Ashfall, the Badlands & Rain
May 23-25, 2009

Alora & Brittan have really been bugging us to go camping, so this past weekend, despite the rain, we bit the bullet and did it. As with most of such trips it had a geologic theme to it. We started off Saturday morning at the Ashfall Fossil Beds, where 11.83 mya a supervolcanic eruption in Idaho blanketed a large swath of central North America with ash, killing just about everything. The Ashfall beds were a watering hole were the animals came to die and were eventually buried under the falling ash. Only a small part has been excavated so far, yielding a large number of rhino fossils as well as camel and deer. The trip only drove home the emptiness of the plains today without it's historical megafauna, especially to Maxwell, who really wanted to know where the rhinos were today.
Undisuaded by the rain, we continued north to the confluence of the Niobrara and the Missouri to camp not far from where Lewis and Clark once did on their trip up the Missouri two centuries ago. As they then noted, the Niobrara is not really navigable, but they failed to draw the concurrent conclusion - that the many sandbars of the braided Niobrara make for fun wading! Alora, Brittan & I climbed down from an old railroad bridge to see what the birds were up to down there in the rain. The late evening finally brought sunshine around 7:30 and we built a fire and roasted marshmellows for s'mores while discussing what to do tomorrow. Cara suggested the Badlands and we realized it was about as far to go there as home, so why not?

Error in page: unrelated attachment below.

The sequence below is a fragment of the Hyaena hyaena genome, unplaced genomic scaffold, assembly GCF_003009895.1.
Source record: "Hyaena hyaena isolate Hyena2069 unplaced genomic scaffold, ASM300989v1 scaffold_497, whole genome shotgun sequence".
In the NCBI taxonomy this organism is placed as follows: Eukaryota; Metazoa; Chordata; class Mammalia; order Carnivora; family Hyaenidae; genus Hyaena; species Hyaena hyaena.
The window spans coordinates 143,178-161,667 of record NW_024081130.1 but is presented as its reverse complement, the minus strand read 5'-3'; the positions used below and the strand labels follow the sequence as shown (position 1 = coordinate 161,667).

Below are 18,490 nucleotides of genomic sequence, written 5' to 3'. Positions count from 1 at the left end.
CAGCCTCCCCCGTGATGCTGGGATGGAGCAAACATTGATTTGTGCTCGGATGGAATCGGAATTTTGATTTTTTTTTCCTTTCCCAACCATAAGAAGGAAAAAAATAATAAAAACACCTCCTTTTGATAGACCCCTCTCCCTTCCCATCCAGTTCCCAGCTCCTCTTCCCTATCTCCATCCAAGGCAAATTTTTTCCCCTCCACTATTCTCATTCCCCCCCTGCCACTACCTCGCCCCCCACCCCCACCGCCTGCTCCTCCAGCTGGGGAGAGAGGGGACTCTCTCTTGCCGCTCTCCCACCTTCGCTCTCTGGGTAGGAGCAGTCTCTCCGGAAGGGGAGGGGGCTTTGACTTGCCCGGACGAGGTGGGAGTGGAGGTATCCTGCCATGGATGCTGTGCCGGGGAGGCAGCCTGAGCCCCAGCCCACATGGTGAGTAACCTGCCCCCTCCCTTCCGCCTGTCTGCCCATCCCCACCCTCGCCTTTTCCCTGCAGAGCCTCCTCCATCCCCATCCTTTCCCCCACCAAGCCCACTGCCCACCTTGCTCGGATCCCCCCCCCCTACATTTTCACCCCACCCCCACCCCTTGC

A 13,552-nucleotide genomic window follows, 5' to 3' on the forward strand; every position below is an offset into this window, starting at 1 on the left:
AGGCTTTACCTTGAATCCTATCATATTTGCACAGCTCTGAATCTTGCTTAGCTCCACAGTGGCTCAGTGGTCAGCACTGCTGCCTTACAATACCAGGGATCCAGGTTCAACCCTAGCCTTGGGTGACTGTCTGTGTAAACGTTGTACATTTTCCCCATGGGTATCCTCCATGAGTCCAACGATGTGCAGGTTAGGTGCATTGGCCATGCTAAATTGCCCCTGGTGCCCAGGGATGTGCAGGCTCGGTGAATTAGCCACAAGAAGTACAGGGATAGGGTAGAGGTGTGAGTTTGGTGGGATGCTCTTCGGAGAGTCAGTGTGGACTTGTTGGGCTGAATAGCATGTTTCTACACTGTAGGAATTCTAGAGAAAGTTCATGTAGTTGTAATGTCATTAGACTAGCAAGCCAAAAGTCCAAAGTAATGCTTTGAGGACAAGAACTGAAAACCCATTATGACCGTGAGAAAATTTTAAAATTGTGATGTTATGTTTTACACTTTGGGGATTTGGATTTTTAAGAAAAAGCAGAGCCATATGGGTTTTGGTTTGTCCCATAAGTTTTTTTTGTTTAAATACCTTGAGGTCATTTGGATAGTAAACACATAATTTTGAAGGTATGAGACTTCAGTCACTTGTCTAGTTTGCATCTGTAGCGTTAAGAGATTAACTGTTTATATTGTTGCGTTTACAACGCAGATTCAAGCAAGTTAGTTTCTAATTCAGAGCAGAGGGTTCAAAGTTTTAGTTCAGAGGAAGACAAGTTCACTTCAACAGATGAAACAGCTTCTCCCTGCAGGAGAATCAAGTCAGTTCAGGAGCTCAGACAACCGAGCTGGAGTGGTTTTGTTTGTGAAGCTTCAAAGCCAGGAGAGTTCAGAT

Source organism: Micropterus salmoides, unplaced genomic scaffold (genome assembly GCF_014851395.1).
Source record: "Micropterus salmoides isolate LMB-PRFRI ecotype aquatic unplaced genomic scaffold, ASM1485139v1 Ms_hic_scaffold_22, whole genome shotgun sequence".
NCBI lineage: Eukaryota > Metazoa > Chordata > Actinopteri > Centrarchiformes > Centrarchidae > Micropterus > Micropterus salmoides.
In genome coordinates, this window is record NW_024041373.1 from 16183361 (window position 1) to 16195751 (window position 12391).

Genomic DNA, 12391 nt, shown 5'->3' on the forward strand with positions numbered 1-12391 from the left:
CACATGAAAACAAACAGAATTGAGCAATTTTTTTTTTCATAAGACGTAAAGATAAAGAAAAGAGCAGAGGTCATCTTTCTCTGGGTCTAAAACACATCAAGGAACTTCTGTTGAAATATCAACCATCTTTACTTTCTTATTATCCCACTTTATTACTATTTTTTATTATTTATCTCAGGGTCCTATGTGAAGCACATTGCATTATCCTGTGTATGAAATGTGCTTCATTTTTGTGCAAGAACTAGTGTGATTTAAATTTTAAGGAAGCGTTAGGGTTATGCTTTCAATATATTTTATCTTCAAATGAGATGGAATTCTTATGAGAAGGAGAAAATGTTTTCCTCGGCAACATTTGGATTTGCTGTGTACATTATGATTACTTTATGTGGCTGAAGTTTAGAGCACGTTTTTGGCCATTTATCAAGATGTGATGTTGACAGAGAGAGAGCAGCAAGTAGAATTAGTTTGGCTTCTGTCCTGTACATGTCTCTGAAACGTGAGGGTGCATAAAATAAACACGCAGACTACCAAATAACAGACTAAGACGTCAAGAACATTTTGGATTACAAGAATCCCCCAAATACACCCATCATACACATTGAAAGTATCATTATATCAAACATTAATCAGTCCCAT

Sunday morning we headed out into the cloudy dawn for western South Dakota. So far we'd traveled on a few miles of Interstate, but today we were going to be on I-90 again for a while. The Badlands was a place which really captured Cara's imagination when we visited there 9 years ago and she was very excited to be returning. Having left the girls in charge of planning and packing supplies, we were running low on food (except chocolate & marshmellows), so we decided to stop at Wall Drug for lunch. The place was just as knickknacktacular as we remembered it; naturally the kids wanted souvenirs in addition to lunch: pocketknives for the girls (Maxwell already has one), ponies for Zara, and magnetic rocks for Maxwell. Let's just say 11-year-olds are less careful with pocketknives than 5-year-olds and magnetic rocks aren't too hard to get out of ears. Long car rides can be slightly hazardous to your health.
Arriving in the Badlands after driving along the Wall, we stopped at the first scenic overlook so the kids could run right up to the edge of the cliff. I realized then that, while I trust Alora & Brittan's judgement and Maxwell's conservativeness to keep those three safe, Zara is a completely different story. I shadowed her for most of our climbing adventures in the park as she tried in vain to keep up with her sisters. Poor Zara has not done that much climbing, but her monkeyness kicked in after awhile and she started choosing routes befitting short legs rather than blindly following her sisters.
Cara is famed for her Irish luck in bringing rain to the desert - from the 10 minute cloudburst that hit as soon as we started setting up our tents to the downpour overnight, this trip was no exception. Between the rains, however, was plenty of sunshine to get burned in ... at least for me. The kids seem to favor their mother more in not having the sun sensitivity of a naked mole rat.
The drive home we took a different route to hit Valentine and the Nebraska National Forest - planted entirely by people. Both were fairly underwhelming but enjoyed all the same. Our last stop was at the I-80 rest area just east of the Platte River to take pictures in the same spot as ten years before on our first road trip.

Brittan in 1999

Brittan in 2009

Alora in 1999

Alora in 2009


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Last ∆ on 30 May 2009 by Bradley James Wogsland.